quickly approach look back on Lilly’s three month mark [three months…somehow it seems so much shorter and yet so much longer all at the same time!], I’ve been reflecting on some tips/advice for making it through this time. Every child enters a family differently and every family situation is different. This is what I have learned from our situation. I hope you find it encouraging..
*It’s ok to have a “messy” house. Because 1. It’s probably not as messy as you think. And 2. No one is looking at the house. They are way too enraptured by that gorgeous little bundle of new baby perfection.
*Let other people help you. If people offer to help out, you can either A. Give them a job/chore that you desperately wish would get done. B. Have them hold baby so that you can accomplish said chore. Whichever of these methods works for you, let people help!
*Ask for help! Recognizing when you’re at the end of yourself takes strength and courage. Your body is recovering from a traumatic event, your hormones are recovering from
pregnancy a traumatic experience, and to top it off, you are far from getting the “recommended” amount of sleep. You are not weak when you ask for help.
*Soak in the moments. That new baby look, smell, and feel only lasts a short amount of time. When it hits you how stunningly angelic that baby sound asleep in your arms is – just soak it in!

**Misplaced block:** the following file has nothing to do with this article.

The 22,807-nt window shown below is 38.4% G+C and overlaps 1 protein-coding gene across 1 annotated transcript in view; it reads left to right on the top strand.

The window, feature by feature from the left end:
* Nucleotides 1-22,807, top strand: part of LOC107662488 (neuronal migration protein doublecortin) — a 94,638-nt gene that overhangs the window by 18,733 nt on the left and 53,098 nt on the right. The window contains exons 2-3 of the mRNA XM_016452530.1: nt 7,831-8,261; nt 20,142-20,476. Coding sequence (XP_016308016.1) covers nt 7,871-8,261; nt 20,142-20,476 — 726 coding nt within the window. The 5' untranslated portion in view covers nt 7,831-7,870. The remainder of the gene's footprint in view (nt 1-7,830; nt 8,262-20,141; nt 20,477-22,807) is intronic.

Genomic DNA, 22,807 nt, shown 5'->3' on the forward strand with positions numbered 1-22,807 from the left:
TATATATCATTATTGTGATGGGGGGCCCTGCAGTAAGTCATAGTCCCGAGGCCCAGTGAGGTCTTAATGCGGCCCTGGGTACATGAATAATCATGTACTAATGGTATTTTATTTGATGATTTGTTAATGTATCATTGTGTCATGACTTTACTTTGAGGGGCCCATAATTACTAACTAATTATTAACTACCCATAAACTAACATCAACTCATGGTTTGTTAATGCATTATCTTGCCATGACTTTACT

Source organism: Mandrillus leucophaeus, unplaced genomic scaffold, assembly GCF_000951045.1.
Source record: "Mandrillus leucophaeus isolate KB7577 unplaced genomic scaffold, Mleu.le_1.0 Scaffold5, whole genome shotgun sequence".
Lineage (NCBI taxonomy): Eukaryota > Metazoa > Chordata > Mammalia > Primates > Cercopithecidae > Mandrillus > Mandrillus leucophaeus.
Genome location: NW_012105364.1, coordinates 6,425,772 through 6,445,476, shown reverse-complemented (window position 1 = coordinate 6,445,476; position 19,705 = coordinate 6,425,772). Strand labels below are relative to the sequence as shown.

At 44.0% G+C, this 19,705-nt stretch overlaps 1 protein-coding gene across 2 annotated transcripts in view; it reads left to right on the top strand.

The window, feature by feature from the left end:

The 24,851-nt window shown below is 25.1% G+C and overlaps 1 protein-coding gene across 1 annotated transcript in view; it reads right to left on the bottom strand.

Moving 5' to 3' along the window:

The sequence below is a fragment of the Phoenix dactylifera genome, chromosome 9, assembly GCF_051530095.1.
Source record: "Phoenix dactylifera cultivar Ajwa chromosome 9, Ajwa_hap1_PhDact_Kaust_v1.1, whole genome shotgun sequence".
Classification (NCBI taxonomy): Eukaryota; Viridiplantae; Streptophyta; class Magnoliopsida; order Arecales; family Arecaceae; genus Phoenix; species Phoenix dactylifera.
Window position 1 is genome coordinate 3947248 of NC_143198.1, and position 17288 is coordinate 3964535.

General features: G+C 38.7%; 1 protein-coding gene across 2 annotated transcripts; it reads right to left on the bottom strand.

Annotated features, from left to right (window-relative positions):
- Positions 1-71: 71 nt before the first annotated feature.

*In the words of Darius Rucker “It won’t be like this for long.” I promise, middle-of-the-night feedings, long crying fests [especially for colicky babies], only napping in your arms, nursing [what feels like] nonstop around the clock, the spit up that projects perfectly to go straight down your shirt…none of it lasts forever. You will get through this! “One day that little girl is gonna be all grown up and gone. These days are gonna fly by, so just hold on. It won’t be like this for long.”
*It takes time. It takes time to wade through to a new semblance of normal. Give yourself a little grace when it comes to the routine of life. You’ll get there – give it time.
*It takes time for your hormones and emotions to settle down and get back to [more-or-less] normal. You’ll be bawling one moment and blissfully content the next. That’s ok. [Tell your husband/best friend/parent who ever to remind you of that from time to time.]
*It takes time for your body to get back to [more-or-less] normal. You grew a human being. That’s tough work. And it takes time to undo. [Tell your husband/best friend/parent who ever to remind you of this
from time to time every day if necessary.]
*Let go of the guilt. You
won’t can”t be the perfect Mom. As the difficulty of having a newborn begins to teach you this lesson, you’re likely to feel guilty over the things you think you’re falling short on. Let it go. The comments from other people that make you feel like you’re not measuring up – let it go. Which brings me to my next point…
*Remember that you are a good mom! You are the mom that God chose for this baby. And He did not make a mistake.
I feel a little like Paul here “Not that I have already attained all this, or have already been made perfect…” I definitely struggle with each of these things at different times. I’ve been blessed and encouraged by so many wonderful people through this tough transition, so I wanted to pass some of that encouragement on.
So here’s how I spend my days: